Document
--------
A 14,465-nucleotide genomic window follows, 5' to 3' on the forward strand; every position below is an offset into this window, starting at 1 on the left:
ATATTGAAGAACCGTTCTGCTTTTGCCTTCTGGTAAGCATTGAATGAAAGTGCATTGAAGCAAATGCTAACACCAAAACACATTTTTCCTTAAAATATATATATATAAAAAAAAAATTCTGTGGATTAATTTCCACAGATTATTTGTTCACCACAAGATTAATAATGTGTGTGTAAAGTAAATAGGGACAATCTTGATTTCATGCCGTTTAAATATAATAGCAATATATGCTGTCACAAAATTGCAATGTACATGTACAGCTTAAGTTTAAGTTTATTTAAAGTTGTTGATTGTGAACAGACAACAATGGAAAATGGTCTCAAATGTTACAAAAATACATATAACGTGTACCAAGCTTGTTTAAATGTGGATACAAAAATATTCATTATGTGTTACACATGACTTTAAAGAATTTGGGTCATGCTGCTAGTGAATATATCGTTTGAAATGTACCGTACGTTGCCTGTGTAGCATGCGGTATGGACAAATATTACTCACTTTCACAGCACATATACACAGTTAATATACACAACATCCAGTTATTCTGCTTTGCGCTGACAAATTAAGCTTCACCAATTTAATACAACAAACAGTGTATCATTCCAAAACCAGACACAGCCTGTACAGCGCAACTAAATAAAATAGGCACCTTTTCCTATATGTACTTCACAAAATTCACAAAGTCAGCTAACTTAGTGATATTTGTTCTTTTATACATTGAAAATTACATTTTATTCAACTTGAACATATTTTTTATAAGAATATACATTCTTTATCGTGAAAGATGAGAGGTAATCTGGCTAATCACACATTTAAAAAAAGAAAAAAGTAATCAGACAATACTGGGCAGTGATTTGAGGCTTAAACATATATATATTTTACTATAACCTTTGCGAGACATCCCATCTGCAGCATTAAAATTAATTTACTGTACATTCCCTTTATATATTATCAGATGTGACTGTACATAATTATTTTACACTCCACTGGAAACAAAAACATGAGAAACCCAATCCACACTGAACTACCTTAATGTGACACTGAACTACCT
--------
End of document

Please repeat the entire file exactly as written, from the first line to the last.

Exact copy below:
A 14,465-nucleotide genomic window follows, 5' to 3' on the forward strand; every position below is an offset into this window, starting at 1 on the left:
ATATTGAAGAACCGTTCTGCTTTTGCCTTCTGGTAAGCATTGAATGAAAGTGCATTGAAGCAAATGCTAACACCAAAACACATTTTTCCTTAAAATATATATATATAAAAAAAAAATTCTGTGGATTAATTTCCACAGATTATTTGTTCACCACAAGATTAATAATGTGTGTGTAAAGTAAATAGGGACAATCTTGATTTCATGCCGTTTAAATATAATAGCAATATATGCTGTCACAAAATTGCAATGTACATGTACAGCTTAAGTTTAAGTTTATTTAAAGTTGTTGATTGTGAACAGACAACAATGGAAAATGGTCTCAAATGTTACAAAAATACATATAACGTGTACCAAGCTTGTTTAAATGTGGATACAAAAATATTCATTATGTGTTACACATGACTTTAAAGAATTTGGGTCATGCTGCTAGTGAATATATCGTTTGAAATGTACCGTACGTTGCCTGTGTAGCATGCGGTATGGACAAATATTACTCACTTTCACAGCACATATACACAGTTAATATACACAACATCCAGTTATTCTGCTTTGCGCTGACAAATTAAGCTTCACCAATTTAATACAACAAACAGTGTATCATTCCAAAACCAGACACAGCCTGTACAGCGCAACTAAATAAAATAGGCACCTTTTCCTATATGTACTTCACAAAATTCACAAAGTCAGCTAACTTAGTGATATTTGTTCTTTTATACATTGAAAATTACATTTTATTCAACTTGAACATATTTTTTATAAGAATATACATTCTTTATCGTGAAAGATGAGAGGTAATCTGGCTAATCACACATTTAAAAAAAGAAAAAAGTAATCAGACAATACTGGGCAGTGATTTGAGGCTTAAACATATATATATTTTACTATAACCTTTGCGAGACATCCCATCTGCAGCATTAAAATTAATTTACTGTACATTCCCTTTATATATTATCAGATGTGACTGTACATAATTATTTTACACTCCACTGGAAACAAAAACATGAGAAACCCAATCCACACTGAACTACCTTAATGTGACACTGAACTACCT